Within the pool of CrossFit Games Open athletes, we have seen amazing performances from relative unknowns who are brand new to CrossFit. Some have been flashes in the pan, others have come on strong and become top competitors. One athlete that looks like she has the making of the latter: Michelle Crawford.
In the summer of 2010 Crawford began her journey with CrossFit following a lifetime of athletic success. From an early exposure to Field Hockey while attending the University of Virginia, she achieved and reputation for amazing physical strength, speed, and stamina. It wasn’t long before her ability caught the attention of national-level scouts, and Crawford soon found herself representing the United States Women’s National Field Hockey Team in the World Cup and Pan American Games.
“I was so pissed at myself. So pissed that I put myself in a position where I wasn’t prepared.”
After an attempt at the 2000 Olympics, Crawford reluctantly retired her career in field hockey and committed to the fitness industry as an instructor and trainer. It would be during this time that a chance encounter would bring Crawford to the world of CrossFit. Crawford’s athletic prowess caught the attention of Eric Carpenter. Recognizing Crawford’s potential, he quickly offered to pay for her to go to a Level 1 Seminar, which she gratefully accepted.
Following a maternity leave for the birth of her first daughter in the following year, Crawford was pleasantly surprised to find CrossFit came naturally for her. “I had killer met-con. All I did was metcon,” she says of her early days with CrossFit. “I didn’t really know Olympic lifting. I mean I knew it. We did some in college, but I never really worked on it.”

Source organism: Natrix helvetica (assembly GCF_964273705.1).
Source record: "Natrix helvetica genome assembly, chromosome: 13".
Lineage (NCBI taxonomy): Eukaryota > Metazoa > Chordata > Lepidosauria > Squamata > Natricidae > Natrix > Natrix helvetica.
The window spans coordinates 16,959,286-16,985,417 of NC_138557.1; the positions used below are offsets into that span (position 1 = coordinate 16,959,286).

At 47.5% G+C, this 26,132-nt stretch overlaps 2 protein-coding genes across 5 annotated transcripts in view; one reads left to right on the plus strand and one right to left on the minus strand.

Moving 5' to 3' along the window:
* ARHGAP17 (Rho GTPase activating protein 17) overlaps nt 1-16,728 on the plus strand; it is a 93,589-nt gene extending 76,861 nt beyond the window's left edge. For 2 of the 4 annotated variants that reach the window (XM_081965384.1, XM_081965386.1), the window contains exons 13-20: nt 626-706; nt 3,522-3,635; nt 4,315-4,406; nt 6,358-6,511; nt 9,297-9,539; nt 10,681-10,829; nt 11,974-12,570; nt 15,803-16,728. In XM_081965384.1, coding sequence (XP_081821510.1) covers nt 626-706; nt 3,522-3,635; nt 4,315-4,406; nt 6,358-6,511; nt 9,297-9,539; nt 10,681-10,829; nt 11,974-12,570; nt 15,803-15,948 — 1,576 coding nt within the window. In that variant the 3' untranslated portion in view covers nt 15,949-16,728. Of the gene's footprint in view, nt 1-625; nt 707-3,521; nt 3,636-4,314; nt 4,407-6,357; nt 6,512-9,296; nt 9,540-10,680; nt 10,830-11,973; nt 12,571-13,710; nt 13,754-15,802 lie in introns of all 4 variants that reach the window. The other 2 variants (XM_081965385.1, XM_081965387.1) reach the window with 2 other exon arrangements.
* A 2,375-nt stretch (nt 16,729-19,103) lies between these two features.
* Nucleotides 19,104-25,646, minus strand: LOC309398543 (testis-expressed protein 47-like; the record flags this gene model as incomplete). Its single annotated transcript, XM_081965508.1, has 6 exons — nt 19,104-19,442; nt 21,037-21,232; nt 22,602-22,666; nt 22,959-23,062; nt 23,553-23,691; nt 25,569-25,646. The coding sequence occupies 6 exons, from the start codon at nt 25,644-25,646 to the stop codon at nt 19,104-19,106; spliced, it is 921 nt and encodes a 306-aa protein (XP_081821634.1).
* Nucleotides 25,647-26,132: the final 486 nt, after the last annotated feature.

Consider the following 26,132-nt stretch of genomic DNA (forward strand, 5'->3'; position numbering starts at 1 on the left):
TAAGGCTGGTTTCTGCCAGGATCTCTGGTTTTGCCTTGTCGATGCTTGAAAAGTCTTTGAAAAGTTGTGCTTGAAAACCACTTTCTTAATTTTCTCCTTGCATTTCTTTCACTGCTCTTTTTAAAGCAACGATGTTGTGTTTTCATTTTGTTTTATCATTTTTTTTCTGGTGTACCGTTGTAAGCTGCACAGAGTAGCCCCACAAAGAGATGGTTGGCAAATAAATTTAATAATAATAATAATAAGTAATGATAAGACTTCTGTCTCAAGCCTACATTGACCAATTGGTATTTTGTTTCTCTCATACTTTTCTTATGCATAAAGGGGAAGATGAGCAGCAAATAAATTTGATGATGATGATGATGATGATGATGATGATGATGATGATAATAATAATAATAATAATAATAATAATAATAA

However, the lack of Olympic lifting experience would prove to be catastrophic in the 2011 Mid Atlantic Regional. During the Thruster Ladder Event, the increasing progression of weight, combined with her inexperience, resulted in an early failure. “I was so pissed at myself,” she says. “So pissed that I put myself in a position where I wasn’t prepared.” She finished the Regional in 17th, a disappointment after her 4th-place performance in the region during the 2011 Open.
At CrossFit Eternal in Charlotte, Director of Programming and Training Josh Elmore maintains a distinguished reputation for his ability to tactically refine athletic potential. “He approached me after a Fix 4 the Day competition,” Crawford recalls, “and basically asked me if I wanted to take my skills to the next level. I wanted to, but it was gonna be hard with his box being so far away.”
Despite the geographic challenges, Crawford committed to Elmore’s training regimen. Months later she found herself an entirely different athlete – stronger, faster and more skilled. “Coaching Michelle has been a dream come true,” Elmore says. “When we got started it was clear that she was an amazing athlete who had gotten away with just being an amazing athlete for a long time. She has evolved at an uncanny rate and she has only started to tap her full potential.”
A series of 1st place victories in several local competitions have prompted her friends and teammates to refer to her by the epithet, “Genetic Michelle,” a jesting reference to science-fiction super humans. “You’d be hard-pressed to find someone that works as hard as she does,” Cane Stoat, a friend, says. “Even though she’s probably the most quiet and humble girl at the box, she’s also the hungriest. The girl can’t be stopped.”
Her 2012 Open performance bore out this prediction. She finished two places higher in the Mid Atlantic than she did in the previous Open, jumping from 4th to 2nd. Predictably, she excelled at 12.1's burpees and 12.3's 18-minute AMRAP. She held her own, however, on the heaviest event, 12.2's snatch ladder, making it through 90 reps.
Heading into the 2012 Mid Atlantic Regional, Crawford is one of the top athletes to watch out for. She finished the Open ahead of the region's 2011 Games athletes, Gretchen Kittelberger and Christy Phillips. Crawford's 12th-place Open finish worldwide indicates that 2012 may be the year that she competes on the world stage.